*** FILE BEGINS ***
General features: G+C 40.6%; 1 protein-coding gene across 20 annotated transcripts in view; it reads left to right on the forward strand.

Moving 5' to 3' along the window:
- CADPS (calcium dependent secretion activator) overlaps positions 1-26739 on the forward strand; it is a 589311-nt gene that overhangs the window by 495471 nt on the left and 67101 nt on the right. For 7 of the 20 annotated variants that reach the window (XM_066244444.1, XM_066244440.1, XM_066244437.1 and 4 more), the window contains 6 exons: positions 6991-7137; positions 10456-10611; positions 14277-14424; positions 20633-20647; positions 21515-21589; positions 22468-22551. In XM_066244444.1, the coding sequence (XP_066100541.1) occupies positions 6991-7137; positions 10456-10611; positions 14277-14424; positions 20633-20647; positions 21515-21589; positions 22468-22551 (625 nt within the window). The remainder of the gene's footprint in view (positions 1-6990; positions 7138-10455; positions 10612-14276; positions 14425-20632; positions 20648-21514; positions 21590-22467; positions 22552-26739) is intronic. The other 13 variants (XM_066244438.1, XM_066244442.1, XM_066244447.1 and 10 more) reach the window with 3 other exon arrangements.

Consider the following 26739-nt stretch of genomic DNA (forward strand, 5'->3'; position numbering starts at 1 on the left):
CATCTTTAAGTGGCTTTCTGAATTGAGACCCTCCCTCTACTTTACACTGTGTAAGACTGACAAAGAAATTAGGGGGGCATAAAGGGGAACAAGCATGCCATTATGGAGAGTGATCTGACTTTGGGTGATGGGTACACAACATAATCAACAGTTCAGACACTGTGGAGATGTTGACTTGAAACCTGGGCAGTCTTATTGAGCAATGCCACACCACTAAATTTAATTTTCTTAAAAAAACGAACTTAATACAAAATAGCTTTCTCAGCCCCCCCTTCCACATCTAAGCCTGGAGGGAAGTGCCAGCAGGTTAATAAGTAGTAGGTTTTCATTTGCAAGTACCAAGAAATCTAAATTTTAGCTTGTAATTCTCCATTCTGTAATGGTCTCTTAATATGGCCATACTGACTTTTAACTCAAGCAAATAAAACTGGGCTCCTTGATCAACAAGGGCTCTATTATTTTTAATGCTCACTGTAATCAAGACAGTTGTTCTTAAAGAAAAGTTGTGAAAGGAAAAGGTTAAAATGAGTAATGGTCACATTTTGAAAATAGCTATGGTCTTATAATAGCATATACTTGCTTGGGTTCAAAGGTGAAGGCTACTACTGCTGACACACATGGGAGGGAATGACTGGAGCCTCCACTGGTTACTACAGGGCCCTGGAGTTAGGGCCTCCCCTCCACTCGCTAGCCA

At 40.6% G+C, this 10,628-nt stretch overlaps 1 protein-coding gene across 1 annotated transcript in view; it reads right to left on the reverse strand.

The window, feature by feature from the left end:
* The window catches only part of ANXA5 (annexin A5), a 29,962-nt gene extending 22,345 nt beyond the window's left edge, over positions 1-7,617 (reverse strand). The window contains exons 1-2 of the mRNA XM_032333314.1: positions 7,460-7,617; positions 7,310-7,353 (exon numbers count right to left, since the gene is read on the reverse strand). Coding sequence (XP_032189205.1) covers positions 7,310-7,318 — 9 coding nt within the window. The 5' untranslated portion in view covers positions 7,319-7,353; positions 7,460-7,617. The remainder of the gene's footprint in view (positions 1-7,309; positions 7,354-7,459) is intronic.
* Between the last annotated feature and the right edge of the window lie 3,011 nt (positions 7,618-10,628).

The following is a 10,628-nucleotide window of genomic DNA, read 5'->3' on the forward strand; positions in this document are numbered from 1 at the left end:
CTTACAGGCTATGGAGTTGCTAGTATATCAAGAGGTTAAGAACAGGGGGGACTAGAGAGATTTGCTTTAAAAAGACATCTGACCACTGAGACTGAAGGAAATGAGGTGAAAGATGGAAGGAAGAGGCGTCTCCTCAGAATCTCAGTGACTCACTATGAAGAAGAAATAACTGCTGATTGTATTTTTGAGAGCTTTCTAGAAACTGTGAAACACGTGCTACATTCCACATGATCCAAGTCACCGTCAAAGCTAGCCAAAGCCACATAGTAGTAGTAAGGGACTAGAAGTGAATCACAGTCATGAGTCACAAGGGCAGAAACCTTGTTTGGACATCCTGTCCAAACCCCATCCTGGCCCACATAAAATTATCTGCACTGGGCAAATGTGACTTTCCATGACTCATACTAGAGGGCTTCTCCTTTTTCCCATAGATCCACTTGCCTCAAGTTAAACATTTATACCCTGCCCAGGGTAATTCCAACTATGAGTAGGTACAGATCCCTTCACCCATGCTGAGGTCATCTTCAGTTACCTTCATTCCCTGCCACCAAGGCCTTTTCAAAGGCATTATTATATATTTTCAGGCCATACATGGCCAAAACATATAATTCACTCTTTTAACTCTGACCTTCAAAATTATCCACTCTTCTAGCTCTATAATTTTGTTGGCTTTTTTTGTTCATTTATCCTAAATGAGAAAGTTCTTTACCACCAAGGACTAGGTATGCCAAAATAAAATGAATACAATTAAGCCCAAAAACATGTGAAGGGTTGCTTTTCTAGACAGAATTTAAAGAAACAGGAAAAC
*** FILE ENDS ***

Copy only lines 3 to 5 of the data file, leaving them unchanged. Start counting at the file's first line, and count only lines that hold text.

- CADPS (calcium dependent secretion activator) overlaps positions 1-26739 on the forward strand; it is a 589311-nt gene that overhangs the window by 495471 nt on the left and 67101 nt on the right. For 7 of the 20 annotated variants that reach the window (XM_066244444.1, XM_066244440.1, XM_066244437.1 and 4 more), the window contains 6 exons: positions 6991-7137; positions 10456-10611; positions 14277-14424; positions 20633-20647; positions 21515-21589; positions 22468-22551. In XM_066244444.1, the coding sequence (XP_066100541.1) occupies positions 6991-7137; positions 10456-10611; positions 14277-14424; positions 20633-20647; positions 21515-21589; positions 22468-22551 (625 nt within the window). The remainder of the gene's footprint in view (positions 1-6990; positions 7138-10455; positions 10612-14276; positions 14425-20632; positions 20648-21514; positions 21590-22467; positions 22552-26739) is intronic. The other 13 variants (XM_066244438.1, XM_066244442.1, XM_066244447.1 and 10 more) reach the window with 3 other exon arrangements.

Consider the following 26739-nt stretch of genomic DNA (forward strand, 5'->3'; position numbering starts at 1 on the left):
CATCTTTAAGTGGCTTTCTGAATTGAGACCCTCCCTCTACTTTACACTGTGTAAGACTGACAAAGAAATTAGGGGGGCATAAAGGGGAACAAGCATGCCATTATGGAGAGTGATCTGACTTTGGGTGATGGGTACACAACATAATCAACAGTTCAGACACTGTGGAGATGTTGACTTGAAACCTGGGCAGTCTTATTGAGCAATGCCACACCACTAAATTTAATTTTCTTAAAAAAACGAACTTAATACAAAATAGCTTTCTCAGCCCCCCCTTCCACATCTAAGCCTGGAGGGAAGTGCCAGCAGGTTAATAAGTAGTAGGTTTTCATTTGCAAGTACCAAGAAATCTAAATTTTAGCTTGTAATTCTCCATTCTGTAATGGTCTCTTAATATGGCCATACTGACTTTTAACTCAAGCAAATAAAACTGGGCTCCTTGATCAACAAGGGCTCTATTATTTTTAATGCTCACTGTAATCAAGACAGTTGTTCTTAAAGAAAAGTTGTGAAAGGAAAAGGTTAAAATGAGTAATGGTCACATTTTGAAAATAGCTATGGTCTTATAATAGCATATACTTGCTTGGGTTCAAAGGTGAAGGCTACTACTGCTGACACACATGGGAGGGAATGACTGGAGCCTCCACTGGTTACTACAGGGCCCTGGAGTTAGGGCCTCCCCTCCACTCGCTAGCCA